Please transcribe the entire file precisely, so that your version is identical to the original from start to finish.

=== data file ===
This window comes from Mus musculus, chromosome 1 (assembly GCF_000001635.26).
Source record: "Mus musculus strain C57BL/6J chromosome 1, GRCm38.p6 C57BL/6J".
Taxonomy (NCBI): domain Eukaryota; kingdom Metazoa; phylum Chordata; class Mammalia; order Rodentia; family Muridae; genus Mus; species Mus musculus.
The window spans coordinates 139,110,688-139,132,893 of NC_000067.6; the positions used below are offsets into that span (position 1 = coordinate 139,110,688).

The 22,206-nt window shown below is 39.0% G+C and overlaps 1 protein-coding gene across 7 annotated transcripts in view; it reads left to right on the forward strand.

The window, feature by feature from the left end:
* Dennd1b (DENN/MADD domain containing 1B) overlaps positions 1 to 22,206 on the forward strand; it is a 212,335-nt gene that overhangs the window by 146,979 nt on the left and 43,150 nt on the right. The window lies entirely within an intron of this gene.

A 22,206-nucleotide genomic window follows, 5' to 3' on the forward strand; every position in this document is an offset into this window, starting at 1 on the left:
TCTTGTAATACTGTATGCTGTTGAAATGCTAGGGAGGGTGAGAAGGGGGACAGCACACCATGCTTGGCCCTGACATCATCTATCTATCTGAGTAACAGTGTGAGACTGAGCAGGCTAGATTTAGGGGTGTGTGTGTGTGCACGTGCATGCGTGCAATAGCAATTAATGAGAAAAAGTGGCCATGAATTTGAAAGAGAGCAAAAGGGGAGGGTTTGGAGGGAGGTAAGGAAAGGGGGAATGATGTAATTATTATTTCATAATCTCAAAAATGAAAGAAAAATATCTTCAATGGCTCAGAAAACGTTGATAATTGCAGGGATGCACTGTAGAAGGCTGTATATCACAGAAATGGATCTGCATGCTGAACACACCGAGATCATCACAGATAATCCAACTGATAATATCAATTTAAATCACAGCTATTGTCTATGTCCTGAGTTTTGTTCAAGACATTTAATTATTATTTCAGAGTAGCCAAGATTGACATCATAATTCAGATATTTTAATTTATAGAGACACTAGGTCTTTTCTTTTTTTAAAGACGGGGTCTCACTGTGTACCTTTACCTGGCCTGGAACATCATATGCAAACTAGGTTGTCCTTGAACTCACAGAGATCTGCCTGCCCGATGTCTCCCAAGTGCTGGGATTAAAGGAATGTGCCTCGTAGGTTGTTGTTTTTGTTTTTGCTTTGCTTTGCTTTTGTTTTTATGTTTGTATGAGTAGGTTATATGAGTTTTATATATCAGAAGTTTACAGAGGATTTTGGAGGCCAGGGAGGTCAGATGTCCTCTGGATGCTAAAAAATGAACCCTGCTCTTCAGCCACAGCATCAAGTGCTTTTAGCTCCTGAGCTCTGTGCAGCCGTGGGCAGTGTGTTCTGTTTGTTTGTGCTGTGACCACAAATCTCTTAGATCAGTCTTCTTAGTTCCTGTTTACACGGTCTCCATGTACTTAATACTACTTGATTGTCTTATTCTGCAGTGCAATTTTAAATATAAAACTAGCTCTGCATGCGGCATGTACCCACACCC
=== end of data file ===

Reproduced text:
This window comes from Mus musculus, chromosome 1 (assembly GCF_000001635.26).
Source record: "Mus musculus strain C57BL/6J chromosome 1, GRCm38.p6 C57BL/6J".
Taxonomy (NCBI): domain Eukaryota; kingdom Metazoa; phylum Chordata; class Mammalia; order Rodentia; family Muridae; genus Mus; species Mus musculus.
The window spans coordinates 139,110,688-139,132,893 of NC_000067.6; the positions used below are offsets into that span (position 1 = coordinate 139,110,688).

The 22,206-nt window shown below is 39.0% G+C and overlaps 1 protein-coding gene across 7 annotated transcripts in view; it reads left to right on the forward strand.

The window, feature by feature from the left end:
* Dennd1b (DENN/MADD domain containing 1B) overlaps positions 1 to 22,206 on the forward strand; it is a 212,335-nt gene that overhangs the window by 146,979 nt on the left and 43,150 nt on the right. The window lies entirely within an intron of this gene.

A 22,206-nucleotide genomic window follows, 5' to 3' on the forward strand; every position in this document is an offset into this window, starting at 1 on the left:
TCTTGTAATACTGTATGCTGTTGAAATGCTAGGGAGGGTGAGAAGGGGGACAGCACACCATGCTTGGCCCTGACATCATCTATCTATCTGAGTAACAGTGTGAGACTGAGCAGGCTAGATTTAGGGGTGTGTGTGTGTGCACGTGCATGCGTGCAATAGCAATTAATGAGAAAAAGTGGCCATGAATTTGAAAGAGAGCAAAAGGGGAGGGTTTGGAGGGAGGTAAGGAAAGGGGGAATGATGTAATTATTATTTCATAATCTCAAAAATGAAAGAAAAATATCTTCAATGGCTCAGAAAACGTTGATAATTGCAGGGATGCACTGTAGAAGGCTGTATATCACAGAAATGGATCTGCATGCTGAACACACCGAGATCATCACAGATAATCCAACTGATAATATCAATTTAAATCACAGCTATTGTCTATGTCCTGAGTTTTGTTCAAGACATTTAATTATTATTTCAGAGTAGCCAAGATTGACATCATAATTCAGATATTTTAATTTATAGAGACACTAGGTCTTTTCTTTTTTTAAAGACGGGGTCTCACTGTGTACCTTTACCTGGCCTGGAACATCATATGCAAACTAGGTTGTCCTTGAACTCACAGAGATCTGCCTGCCCGATGTCTCCCAAGTGCTGGGATTAAAGGAATGTGCCTCGTAGGTTGTTGTTTTTGTTTTTGCTTTGCTTTGCTTTTGTTTTTATGTTTGTATGAGTAGGTTATATGAGTTTTATATATCAGAAGTTTACAGAGGATTTTGGAGGCCAGGGAGGTCAGATGTCCTCTGGATGCTAAAAAATGAACCCTGCTCTTCAGCCACAGCATCAAGTGCTTTTAGCTCCTGAGCTCTGTGCAGCCGTGGGCAGTGTGTTCTGTTTGTTTGTGCTGTGACCACAAATCTCTTAGATCAGTCTTCTTAGTTCCTGTTTACACGGTCTCCATGTACTTAATACTACTTGATTGTCTTATTCTGCAGTGCAATTTTAAATATAAAACTAGCTCTGCATGCGGCATGTACCCACACCC